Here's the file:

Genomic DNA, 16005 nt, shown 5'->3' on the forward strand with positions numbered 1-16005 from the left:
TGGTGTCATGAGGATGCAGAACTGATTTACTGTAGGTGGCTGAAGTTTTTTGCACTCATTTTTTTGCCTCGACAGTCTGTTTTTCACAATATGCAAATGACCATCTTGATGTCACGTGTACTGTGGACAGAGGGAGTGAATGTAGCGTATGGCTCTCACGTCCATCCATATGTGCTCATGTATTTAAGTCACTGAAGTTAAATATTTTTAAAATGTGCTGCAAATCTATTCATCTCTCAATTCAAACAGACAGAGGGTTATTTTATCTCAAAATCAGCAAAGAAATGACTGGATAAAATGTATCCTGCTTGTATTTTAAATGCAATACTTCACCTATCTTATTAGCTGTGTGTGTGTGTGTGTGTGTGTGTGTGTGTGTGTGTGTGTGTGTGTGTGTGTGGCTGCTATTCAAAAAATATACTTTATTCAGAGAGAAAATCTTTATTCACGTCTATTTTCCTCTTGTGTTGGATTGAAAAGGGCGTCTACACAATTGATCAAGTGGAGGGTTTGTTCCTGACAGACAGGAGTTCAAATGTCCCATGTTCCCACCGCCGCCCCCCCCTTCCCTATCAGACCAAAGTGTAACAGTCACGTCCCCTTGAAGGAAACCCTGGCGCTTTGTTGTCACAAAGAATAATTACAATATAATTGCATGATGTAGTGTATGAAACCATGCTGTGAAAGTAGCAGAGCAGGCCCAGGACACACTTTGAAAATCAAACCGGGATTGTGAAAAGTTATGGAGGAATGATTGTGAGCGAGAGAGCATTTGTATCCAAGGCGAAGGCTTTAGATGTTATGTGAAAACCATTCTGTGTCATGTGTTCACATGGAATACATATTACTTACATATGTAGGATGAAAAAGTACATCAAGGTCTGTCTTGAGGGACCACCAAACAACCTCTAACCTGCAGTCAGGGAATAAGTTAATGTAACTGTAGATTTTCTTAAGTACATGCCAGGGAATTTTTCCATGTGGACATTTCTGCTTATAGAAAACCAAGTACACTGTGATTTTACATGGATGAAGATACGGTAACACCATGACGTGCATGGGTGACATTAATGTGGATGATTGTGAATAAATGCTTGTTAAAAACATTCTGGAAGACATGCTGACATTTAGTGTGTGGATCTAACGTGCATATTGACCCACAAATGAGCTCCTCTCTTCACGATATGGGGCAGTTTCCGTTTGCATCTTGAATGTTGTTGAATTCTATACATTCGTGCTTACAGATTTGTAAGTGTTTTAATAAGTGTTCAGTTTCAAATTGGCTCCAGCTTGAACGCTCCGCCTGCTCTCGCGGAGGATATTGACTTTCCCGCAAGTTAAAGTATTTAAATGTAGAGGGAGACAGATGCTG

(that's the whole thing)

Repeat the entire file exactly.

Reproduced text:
Genomic DNA, 16005 nt, shown 5'->3' on the forward strand with positions numbered 1-16005 from the left:
TGGTGTCATGAGGATGCAGAACTGATTTACTGTAGGTGGCTGAAGTTTTTTGCACTCATTTTTTTGCCTCGACAGTCTGTTTTTCACAATATGCAAATGACCATCTTGATGTCACGTGTACTGTGGACAGAGGGAGTGAATGTAGCGTATGGCTCTCACGTCCATCCATATGTGCTCATGTATTTAAGTCACTGAAGTTAAATATTTTTAAAATGTGCTGCAAATCTATTCATCTCTCAATTCAAACAGACAGAGGGTTATTTTATCTCAAAATCAGCAAAGAAATGACTGGATAAAATGTATCCTGCTTGTATTTTAAATGCAATACTTCACCTATCTTATTAGCTGTGTGTGTGTGTGTGTGTGTGTGTGTGTGTGTGTGTGTGTGTGTGTGTGTGTGGCTGCTATTCAAAAAATATACTTTATTCAGAGAGAAAATCTTTATTCACGTCTATTTTCCTCTTGTGTTGGATTGAAAAGGGCGTCTACACAATTGATCAAGTGGAGGGTTTGTTCCTGACAGACAGGAGTTCAAATGTCCCATGTTCCCACCGCCGCCCCCCCCTTCCCTATCAGACCAAAGTGTAACAGTCACGTCCCCTTGAAGGAAACCCTGGCGCTTTGTTGTCACAAAGAATAATTACAATATAATTGCATGATGTAGTGTATGAAACCATGCTGTGAAAGTAGCAGAGCAGGCCCAGGACACACTTTGAAAATCAAACCGGGATTGTGAAAAGTTATGGAGGAATGATTGTGAGCGAGAGAGCATTTGTATCCAAGGCGAAGGCTTTAGATGTTATGTGAAAACCATTCTGTGTCATGTGTTCACATGGAATACATATTACTTACATATGTAGGATGAAAAAGTACATCAAGGTCTGTCTTGAGGGACCACCAAACAACCTCTAACCTGCAGTCAGGGAATAAGTTAATGTAACTGTAGATTTTCTTAAGTACATGCCAGGGAATTTTTCCATGTGGACATTTCTGCTTATAGAAAACCAAGTACACTGTGATTTTACATGGATGAAGATACGGTAACACCATGACGTGCATGGGTGACATTAATGTGGATGATTGTGAATAAATGCTTGTTAAAAACATTCTGGAAGACATGCTGACATTTAGTGTGTGGATCTAACGTGCATATTGACCCACAAATGAGCTCCTCTCTTCACGATATGGGGCAGTTTCCGTTTGCATCTTGAATGTTGTTGAATTCTATACATTCGTGCTTACAGATTTGTAAGTGTTTTAATAAGTGTTCAGTTTCAAATTGGCTCCAGCTTGAACGCTCCGCCTGCTCTCGCGGAGGATATTGACTTTCCCGCAAGTTAAAGTATTTAAATGTAGAGGGAGACAGATGCTG